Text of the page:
Present your results neutrally, as you “found them.” Be matter-of-fact and provide an unbiased reporting of the results. Do not interpret, compare or discuss the findings. Present your findings without comment or elaboration. Reserve all discussion of their meaning and significance for the Discussion, unless, of course, Submission Guidelines or the Instructions to the Author for that particular journal advise otherwise.

Writing the Discussion Section

Writing a good Discussion is hard work because you need to use your critical thinking skills to interpret the results, analyze their relevance and importance, suggest limitations to the generalizability of the results, interpret implications for practice or policy, and provide your ideas for future research.

Although discussion sections differ depending on the nature of the study, the clarity of the findings, and the target journal's focus and perspective, here are some general guidelines.

Research Question. Begin the Discussion with the answer to the research question you posed in the Introduction.

Interpretation. Explain the meaning and significance of your results and write the description in such a way that the reader can interpret what the results mean at a basic level. Point out how your study contributes to knowledge in your field or subfield, and how (or whether) your study's findings may have filled a gap in the literature that you noted earlier in your introduction. Here is where you synthesize the meaning of your findings with those of others and, in so doing, you emphasize your study's contribution to the field.

Limitations. Address your study's limitations. Be forthcoming about what could not be done and what might limit the generalizability to other populations and settings.

Implications. After emphasizing the contribution to the field, go a step further and provide information about how your findings have implications for future scholars of teaching and learning.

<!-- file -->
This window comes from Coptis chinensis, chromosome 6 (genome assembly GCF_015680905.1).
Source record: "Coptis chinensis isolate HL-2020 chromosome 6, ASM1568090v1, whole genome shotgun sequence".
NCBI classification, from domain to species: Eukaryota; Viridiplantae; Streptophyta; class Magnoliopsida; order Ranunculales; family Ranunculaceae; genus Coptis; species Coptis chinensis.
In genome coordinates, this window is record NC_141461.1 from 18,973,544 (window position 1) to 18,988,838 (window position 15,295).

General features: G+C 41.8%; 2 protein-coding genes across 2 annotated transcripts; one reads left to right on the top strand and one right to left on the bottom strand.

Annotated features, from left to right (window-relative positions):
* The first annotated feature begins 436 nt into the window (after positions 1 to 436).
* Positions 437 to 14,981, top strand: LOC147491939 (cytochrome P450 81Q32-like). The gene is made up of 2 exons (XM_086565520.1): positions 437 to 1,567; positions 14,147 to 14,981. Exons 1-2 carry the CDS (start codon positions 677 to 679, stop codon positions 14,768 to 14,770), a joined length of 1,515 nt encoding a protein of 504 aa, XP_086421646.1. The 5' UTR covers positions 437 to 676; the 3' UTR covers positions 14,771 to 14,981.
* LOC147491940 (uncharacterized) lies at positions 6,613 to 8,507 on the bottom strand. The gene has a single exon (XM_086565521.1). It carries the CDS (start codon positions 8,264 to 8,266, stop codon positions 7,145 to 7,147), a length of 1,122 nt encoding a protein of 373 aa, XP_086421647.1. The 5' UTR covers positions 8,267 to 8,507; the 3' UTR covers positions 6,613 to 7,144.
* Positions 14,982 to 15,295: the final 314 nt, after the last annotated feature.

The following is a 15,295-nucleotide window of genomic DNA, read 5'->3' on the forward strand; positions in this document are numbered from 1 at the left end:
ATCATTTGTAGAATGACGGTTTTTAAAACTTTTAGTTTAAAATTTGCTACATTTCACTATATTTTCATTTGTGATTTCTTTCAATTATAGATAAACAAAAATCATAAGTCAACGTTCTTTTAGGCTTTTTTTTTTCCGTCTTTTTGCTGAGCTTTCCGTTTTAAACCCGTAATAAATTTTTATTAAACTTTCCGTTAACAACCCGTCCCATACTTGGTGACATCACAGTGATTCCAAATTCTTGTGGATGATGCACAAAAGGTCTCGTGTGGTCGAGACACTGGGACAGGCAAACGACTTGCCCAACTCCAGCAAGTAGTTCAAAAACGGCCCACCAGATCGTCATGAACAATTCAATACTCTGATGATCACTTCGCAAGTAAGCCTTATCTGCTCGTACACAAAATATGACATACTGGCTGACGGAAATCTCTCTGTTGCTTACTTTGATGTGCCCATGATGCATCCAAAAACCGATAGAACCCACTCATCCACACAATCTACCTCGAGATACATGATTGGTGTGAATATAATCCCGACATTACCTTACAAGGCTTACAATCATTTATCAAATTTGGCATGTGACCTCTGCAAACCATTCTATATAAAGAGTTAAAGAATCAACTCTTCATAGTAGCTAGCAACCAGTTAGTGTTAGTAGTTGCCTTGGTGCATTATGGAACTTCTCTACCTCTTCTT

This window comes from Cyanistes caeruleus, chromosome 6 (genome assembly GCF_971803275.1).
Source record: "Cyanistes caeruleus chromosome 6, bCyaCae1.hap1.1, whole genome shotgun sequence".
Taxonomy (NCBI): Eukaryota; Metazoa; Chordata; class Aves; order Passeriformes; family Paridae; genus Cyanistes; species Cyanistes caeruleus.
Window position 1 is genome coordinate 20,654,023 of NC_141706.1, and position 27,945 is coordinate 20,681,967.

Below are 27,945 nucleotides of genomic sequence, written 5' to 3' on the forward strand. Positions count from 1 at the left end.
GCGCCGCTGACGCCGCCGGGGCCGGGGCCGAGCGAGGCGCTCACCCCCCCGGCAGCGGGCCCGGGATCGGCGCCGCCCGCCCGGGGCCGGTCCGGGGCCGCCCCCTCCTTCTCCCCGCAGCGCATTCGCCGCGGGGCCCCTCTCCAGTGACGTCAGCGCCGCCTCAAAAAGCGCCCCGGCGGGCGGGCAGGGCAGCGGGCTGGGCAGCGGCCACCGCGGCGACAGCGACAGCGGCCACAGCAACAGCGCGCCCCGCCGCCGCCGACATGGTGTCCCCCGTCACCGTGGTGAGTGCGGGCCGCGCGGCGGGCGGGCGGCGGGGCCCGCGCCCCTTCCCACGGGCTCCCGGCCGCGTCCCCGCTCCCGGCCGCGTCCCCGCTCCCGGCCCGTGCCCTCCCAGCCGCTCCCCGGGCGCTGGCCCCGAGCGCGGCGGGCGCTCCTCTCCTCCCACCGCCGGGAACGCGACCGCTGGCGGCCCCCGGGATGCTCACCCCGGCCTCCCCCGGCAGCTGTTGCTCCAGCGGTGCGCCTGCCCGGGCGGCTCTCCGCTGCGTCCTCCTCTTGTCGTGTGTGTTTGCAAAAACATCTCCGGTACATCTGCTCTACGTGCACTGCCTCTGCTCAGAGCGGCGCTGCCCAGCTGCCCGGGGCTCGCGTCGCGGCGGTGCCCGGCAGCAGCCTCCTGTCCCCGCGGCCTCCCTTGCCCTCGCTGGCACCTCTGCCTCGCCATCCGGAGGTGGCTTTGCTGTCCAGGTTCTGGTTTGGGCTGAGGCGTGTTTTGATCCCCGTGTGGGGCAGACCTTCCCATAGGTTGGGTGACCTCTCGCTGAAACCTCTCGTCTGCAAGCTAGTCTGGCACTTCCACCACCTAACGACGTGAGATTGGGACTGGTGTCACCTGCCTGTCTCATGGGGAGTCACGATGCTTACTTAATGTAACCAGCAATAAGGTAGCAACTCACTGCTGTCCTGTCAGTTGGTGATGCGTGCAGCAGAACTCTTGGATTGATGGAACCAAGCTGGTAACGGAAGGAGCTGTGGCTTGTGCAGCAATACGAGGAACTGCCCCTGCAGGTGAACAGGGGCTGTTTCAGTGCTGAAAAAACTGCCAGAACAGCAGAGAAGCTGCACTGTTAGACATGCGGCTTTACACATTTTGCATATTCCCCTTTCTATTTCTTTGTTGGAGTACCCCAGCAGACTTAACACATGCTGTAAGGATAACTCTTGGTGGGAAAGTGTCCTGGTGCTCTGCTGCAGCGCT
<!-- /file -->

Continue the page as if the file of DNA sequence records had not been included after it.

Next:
Future Research. Finally, include two to three sentences summarizing your recommendations for future research.

Read through several Discussion sections from the journal you plan to submit to learn the norms for what to include and how to organize this section.

We hope that this blog series has provided useful information and answered many of your questions for those of you new to SoTL. We hope you will begin your own research on your teaching and your students' learning and let us know about the results.


Bass, R. (1999). The scholarship of teaching: What’s the problem? Inventio, 1(1).

Bloom, B. S.  (Ed.) Engelhart, M.D., Furst, E.J., Hill, W.H. Krathwohl, D.R. (1956). Taxonomy of Educational Objectives, Handbook I: The Cognitive Domain. New York: David McKay Co Inc.

Boyer, E. L. (1990). Scholarship reconsidered: Priorities of the professoriate. Princeton, NJ. The Carnegie Foundation for the Advancement of Teaching.

McKinney, K. (2007). Enhancing learning through the scholarship of teaching and learning: The challenges and joys of juggling. San Francisco, CA: Anker Publishing.

Shulman, L. S. (1999). Taking learning seriously. Change, 31(4), 10-17.